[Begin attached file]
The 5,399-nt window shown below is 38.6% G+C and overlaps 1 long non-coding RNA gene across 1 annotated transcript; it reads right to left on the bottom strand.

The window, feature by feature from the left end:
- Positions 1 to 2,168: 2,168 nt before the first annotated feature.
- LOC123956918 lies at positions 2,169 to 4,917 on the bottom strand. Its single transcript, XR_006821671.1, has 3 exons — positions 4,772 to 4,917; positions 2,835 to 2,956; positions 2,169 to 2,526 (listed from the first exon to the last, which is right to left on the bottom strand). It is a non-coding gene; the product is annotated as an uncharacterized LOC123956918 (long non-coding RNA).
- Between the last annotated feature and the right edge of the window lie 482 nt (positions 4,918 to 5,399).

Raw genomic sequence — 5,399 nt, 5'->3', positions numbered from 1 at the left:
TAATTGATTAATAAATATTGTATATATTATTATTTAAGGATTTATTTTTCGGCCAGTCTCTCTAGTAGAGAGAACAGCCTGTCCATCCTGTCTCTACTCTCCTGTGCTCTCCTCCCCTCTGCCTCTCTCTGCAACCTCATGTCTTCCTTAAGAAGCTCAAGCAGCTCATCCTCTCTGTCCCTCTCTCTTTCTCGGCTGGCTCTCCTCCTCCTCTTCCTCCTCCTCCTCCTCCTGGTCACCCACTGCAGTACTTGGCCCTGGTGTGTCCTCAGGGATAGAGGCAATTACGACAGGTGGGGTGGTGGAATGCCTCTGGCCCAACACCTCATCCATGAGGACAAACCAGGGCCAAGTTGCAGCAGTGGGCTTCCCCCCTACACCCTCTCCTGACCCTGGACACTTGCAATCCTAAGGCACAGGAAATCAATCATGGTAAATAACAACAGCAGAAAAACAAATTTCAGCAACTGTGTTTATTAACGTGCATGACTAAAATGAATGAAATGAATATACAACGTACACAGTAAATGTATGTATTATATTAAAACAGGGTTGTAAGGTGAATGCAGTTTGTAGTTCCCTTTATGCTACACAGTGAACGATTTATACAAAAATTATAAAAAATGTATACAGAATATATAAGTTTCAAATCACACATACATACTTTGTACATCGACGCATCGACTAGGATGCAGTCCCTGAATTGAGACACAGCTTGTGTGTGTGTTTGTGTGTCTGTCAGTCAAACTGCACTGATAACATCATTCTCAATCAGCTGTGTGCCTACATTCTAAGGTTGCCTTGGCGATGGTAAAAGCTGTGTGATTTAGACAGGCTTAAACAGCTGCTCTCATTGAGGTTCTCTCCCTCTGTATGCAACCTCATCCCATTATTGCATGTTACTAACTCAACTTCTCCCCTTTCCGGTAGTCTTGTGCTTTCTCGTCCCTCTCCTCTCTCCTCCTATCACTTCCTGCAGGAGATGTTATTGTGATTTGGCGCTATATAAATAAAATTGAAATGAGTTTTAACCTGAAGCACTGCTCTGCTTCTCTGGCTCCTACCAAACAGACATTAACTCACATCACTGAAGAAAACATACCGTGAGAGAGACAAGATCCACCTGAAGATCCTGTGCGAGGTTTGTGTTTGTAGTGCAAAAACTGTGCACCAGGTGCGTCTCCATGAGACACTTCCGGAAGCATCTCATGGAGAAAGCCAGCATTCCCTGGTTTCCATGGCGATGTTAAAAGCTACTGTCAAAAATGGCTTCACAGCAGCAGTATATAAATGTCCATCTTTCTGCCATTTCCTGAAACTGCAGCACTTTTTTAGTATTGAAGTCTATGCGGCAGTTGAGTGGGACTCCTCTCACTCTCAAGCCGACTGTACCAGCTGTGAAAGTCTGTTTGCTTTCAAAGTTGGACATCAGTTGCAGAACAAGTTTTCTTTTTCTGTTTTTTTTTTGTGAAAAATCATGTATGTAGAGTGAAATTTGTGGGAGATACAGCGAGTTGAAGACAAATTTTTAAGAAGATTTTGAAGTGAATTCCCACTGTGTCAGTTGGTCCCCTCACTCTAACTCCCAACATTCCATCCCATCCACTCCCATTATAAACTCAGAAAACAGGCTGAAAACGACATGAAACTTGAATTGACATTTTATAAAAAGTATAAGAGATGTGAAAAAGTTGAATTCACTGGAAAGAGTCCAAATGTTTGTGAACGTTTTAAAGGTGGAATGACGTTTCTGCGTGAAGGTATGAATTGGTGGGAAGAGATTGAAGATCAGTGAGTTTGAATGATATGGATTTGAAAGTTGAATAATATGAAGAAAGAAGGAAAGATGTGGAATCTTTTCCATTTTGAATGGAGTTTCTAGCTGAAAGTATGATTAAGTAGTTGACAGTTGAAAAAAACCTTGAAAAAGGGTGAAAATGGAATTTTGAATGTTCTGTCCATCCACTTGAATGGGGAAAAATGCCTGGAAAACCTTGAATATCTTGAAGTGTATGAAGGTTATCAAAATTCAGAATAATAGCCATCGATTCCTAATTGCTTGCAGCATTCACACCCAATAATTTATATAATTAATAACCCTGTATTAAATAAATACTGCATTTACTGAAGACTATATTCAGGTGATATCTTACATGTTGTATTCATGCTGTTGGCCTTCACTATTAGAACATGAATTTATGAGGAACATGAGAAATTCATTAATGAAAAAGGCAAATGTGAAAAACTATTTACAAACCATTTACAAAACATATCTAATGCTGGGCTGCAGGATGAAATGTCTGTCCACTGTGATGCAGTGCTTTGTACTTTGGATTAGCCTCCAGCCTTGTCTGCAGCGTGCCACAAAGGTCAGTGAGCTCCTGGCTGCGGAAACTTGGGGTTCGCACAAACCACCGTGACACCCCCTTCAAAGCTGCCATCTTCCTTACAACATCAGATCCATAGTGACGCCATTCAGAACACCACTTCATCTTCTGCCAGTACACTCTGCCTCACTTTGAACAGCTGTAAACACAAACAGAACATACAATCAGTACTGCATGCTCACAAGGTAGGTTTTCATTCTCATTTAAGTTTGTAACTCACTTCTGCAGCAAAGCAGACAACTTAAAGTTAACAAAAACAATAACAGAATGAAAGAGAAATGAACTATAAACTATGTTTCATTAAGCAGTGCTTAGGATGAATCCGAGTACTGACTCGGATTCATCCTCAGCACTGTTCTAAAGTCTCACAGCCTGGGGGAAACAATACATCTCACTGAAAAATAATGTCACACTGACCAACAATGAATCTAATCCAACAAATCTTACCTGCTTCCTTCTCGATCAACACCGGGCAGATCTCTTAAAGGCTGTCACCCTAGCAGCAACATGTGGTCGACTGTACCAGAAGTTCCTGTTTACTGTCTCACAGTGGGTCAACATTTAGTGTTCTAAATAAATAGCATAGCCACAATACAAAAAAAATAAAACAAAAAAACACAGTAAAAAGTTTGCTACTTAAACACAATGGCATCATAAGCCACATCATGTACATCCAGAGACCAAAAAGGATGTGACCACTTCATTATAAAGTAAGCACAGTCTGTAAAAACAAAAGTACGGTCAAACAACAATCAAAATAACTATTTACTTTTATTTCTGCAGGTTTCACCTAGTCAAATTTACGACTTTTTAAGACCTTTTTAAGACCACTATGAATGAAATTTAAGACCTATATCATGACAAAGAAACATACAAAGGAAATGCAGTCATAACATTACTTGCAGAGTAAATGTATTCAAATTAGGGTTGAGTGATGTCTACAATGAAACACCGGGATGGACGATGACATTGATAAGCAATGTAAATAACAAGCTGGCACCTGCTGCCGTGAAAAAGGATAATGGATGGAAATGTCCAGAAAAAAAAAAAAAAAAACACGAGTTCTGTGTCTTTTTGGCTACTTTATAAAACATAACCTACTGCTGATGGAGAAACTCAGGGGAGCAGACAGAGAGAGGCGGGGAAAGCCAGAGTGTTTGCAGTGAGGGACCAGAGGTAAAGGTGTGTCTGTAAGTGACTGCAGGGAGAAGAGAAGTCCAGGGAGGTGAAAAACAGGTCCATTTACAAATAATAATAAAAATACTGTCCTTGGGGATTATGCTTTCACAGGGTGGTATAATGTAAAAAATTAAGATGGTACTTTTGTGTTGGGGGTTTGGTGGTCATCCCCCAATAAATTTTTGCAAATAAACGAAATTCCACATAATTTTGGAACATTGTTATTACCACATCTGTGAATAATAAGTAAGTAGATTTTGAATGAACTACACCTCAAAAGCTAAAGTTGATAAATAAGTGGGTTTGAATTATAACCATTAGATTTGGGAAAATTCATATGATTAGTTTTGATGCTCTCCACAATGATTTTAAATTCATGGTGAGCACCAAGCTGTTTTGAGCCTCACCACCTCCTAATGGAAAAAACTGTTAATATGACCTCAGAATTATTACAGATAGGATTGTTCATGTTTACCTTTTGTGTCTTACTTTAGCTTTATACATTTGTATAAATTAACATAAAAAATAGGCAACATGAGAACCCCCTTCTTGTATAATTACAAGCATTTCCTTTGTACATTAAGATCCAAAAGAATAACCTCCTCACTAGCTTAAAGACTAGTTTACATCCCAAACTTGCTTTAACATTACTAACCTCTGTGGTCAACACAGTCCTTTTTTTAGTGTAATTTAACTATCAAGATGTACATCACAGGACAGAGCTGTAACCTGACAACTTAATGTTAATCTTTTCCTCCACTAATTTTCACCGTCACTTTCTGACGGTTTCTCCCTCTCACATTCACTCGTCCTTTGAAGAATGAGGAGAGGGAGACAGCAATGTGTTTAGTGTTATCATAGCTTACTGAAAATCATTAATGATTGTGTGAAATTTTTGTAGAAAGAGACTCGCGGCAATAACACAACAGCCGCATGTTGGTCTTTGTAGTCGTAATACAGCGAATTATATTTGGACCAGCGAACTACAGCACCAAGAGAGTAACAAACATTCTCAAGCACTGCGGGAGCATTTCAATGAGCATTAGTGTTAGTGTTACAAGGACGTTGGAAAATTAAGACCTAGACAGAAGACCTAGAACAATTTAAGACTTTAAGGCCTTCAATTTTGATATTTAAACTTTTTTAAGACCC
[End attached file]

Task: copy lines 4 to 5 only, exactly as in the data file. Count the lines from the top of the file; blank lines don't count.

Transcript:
- LOC123956918 lies at positions 2,169 to 4,917 on the bottom strand. Its single transcript, XR_006821671.1, has 3 exons — positions 4,772 to 4,917; positions 2,835 to 2,956; positions 2,169 to 2,526 (listed from the first exon to the last, which is right to left on the bottom strand). It is a non-coding gene; the product is annotated as an uncharacterized LOC123956918 (long non-coding RNA).
- Between the last annotated feature and the right edge of the window lie 482 nt (positions 4,918 to 5,399).